A New Home for Science

Photos by Bob Handelman, Bill Denison and Dave Tewksbury

"This is a time of enormous change in the teaching of science. Our understanding of the world has been transformed by significant new discoveries and approaches that did not exist even two or three decades ago. At the same time, there have been conceptual changes in the approaches to science instruction, namely an increased emphasis on the research experience. In most science courses at Hamilton, there is no longer a clear distinction between laboratory and lecture; students engage in laboratory work at the same time they discuss the theoretical significance of the material, encouraging them to become the researchers and ask meaningful questions.

"Another dimension of change in the science classroom has come with technological advancements, many of which involve computers. Students can see molecular structures of chemicals and then rotate the images to understand their structural features, run simulation programs that show natural processes in action, and perform DNA analysis of the kind that is used by forensic experts.

"The Science Center was designed to accommodate these changes by providing flexible space that supports the creativity of professors who are constantly learning how to improve their effectiveness in the classroom. The most exciting difference between the new facilities and the old ones is that this building allows us to see the creative work in science education and research that our faculty and students are accomplishing. That visibility makes it an exciting place to teach and learn, and has raised the quality of experience enormously for all of us.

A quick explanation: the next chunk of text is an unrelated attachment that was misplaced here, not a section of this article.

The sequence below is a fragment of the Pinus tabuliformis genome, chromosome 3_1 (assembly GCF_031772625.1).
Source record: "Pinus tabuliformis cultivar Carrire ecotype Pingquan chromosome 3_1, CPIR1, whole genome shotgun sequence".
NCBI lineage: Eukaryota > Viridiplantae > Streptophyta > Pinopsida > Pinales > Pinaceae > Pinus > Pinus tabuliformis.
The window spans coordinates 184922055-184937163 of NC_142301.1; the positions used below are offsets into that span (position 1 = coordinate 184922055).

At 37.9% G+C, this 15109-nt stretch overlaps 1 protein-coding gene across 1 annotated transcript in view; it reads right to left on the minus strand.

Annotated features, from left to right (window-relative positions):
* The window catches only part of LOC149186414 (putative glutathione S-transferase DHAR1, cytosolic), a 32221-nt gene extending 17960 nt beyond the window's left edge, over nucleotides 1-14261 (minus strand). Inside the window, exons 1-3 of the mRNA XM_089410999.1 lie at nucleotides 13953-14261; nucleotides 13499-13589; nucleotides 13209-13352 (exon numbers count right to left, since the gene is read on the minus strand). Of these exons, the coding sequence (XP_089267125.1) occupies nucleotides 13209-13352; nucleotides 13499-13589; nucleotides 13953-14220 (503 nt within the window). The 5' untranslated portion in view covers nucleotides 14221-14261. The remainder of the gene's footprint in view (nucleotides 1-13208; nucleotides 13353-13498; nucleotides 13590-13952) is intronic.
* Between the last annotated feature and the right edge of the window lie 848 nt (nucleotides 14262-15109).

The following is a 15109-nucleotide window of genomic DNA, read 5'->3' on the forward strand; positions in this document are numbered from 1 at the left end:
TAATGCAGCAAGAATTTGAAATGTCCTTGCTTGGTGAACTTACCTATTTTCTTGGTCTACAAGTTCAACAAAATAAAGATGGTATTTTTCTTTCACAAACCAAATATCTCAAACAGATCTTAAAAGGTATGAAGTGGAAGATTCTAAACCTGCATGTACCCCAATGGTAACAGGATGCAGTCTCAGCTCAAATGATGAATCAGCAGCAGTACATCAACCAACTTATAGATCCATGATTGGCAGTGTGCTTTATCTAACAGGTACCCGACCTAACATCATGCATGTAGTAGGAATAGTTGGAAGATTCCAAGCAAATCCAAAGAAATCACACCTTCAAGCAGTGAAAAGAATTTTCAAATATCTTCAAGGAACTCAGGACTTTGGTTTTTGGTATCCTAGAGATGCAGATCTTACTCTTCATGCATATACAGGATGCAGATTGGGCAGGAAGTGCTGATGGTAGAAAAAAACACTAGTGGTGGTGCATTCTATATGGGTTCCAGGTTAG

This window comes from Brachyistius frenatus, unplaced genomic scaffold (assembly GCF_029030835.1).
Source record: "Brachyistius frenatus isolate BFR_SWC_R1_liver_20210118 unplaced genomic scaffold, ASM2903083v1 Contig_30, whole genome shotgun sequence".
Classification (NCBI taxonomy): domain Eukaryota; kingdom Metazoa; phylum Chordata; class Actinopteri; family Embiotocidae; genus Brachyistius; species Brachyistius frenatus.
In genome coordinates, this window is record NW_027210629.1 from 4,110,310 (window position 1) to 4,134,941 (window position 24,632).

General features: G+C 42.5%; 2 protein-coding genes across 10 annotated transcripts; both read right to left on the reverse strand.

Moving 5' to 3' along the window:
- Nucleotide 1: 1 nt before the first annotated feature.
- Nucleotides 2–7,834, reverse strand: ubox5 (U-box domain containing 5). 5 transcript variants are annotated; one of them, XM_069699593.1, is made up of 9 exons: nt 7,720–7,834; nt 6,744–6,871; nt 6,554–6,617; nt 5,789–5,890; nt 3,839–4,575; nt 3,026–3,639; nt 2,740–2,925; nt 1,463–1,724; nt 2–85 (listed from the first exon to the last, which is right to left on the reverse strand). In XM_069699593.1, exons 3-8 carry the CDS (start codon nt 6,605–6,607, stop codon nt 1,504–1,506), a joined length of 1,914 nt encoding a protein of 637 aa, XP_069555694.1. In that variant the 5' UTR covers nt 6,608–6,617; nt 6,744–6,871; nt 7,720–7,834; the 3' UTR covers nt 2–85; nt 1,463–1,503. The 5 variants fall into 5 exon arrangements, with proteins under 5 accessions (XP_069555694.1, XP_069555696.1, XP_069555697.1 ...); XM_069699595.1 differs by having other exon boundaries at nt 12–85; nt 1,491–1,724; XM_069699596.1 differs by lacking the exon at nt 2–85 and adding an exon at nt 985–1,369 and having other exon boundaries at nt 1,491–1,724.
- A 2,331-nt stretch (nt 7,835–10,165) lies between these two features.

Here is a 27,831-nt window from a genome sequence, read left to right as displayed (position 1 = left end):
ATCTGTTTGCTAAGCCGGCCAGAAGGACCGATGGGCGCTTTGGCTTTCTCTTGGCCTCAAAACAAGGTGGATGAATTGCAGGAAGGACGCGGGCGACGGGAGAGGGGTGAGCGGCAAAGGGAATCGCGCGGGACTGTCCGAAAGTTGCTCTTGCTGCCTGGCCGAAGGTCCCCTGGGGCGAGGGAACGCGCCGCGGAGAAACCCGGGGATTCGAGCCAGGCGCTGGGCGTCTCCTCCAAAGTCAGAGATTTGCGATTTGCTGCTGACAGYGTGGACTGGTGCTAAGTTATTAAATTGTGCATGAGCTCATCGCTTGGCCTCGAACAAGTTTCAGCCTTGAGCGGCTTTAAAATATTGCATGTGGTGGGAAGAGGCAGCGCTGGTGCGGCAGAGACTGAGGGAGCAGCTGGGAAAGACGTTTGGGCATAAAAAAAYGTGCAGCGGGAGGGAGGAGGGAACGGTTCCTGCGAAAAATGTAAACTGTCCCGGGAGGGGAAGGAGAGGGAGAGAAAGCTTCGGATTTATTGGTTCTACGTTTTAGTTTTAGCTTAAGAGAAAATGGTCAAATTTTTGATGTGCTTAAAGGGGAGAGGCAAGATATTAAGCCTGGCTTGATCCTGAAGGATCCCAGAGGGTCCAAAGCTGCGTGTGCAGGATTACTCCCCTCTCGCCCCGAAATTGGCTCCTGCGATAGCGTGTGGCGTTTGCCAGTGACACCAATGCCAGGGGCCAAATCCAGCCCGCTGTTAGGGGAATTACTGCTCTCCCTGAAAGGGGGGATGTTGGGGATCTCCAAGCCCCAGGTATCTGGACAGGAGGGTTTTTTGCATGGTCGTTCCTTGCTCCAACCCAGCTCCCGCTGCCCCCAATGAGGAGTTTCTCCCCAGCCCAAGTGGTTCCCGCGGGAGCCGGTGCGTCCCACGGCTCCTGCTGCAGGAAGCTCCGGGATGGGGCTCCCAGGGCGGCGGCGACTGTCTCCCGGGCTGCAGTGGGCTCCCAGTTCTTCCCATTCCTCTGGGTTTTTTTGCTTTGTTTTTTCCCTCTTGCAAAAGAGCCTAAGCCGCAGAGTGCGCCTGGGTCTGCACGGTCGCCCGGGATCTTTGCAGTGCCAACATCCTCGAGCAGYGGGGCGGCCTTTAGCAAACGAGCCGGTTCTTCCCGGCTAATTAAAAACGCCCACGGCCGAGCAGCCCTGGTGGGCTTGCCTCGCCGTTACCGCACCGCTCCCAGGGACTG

"Although it is hard to imagine what science education will be like in a couple of decades, and impossible to predict what path rapid technological advancements will take, Hamilton's new Science Center will enable smooth transitions for many, many years to come."

-- Doug Weldon, the Stone Professor of Psychology and science curriculum and facilities coordinator

Science Center Facts >>
Read more impressions from Hamilton faculty scientists >>
More about the Science Center

Science Center - view of from atriette stairway
Looking in from an "atriette" stairway.

Inside and Out

From the 622 tons of Pennsylvania sandstone chosen to complement the original Science Building, to suspended "atriette" stairways that provide vertical connections between disciplines, read about the Science Center's interior and exterior design features -- many of which are environmentally friendly.

Contact Information

Stacey Himmelberger

Editor, Hamilton Alumni Review
198 College Hill Road
Clinton, NY 13323
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